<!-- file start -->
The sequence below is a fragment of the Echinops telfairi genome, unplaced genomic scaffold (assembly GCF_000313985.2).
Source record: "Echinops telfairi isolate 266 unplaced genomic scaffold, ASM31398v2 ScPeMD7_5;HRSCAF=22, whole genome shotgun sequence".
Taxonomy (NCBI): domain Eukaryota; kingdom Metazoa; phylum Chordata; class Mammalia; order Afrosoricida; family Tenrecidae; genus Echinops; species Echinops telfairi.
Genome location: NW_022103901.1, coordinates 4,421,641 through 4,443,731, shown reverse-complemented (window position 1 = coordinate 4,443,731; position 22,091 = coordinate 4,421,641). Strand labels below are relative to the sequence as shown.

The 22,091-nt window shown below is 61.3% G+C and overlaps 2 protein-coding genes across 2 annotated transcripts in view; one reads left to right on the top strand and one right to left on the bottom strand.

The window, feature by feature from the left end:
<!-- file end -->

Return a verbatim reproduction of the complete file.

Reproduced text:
The sequence below is a fragment of the Echinops telfairi genome, unplaced genomic scaffold (assembly GCF_000313985.2).
Source record: "Echinops telfairi isolate 266 unplaced genomic scaffold, ASM31398v2 ScPeMD7_5;HRSCAF=22, whole genome shotgun sequence".
Taxonomy (NCBI): domain Eukaryota; kingdom Metazoa; phylum Chordata; class Mammalia; order Afrosoricida; family Tenrecidae; genus Echinops; species Echinops telfairi.
Genome location: NW_022103901.1, coordinates 4,421,641 through 4,443,731, shown reverse-complemented (window position 1 = coordinate 4,443,731; position 22,091 = coordinate 4,421,641). Strand labels below are relative to the sequence as shown.

The 22,091-nt window shown below is 61.3% G+C and overlaps 2 protein-coding genes across 2 annotated transcripts in view; one reads left to right on the top strand and one right to left on the bottom strand.

The window, feature by feature from the left end: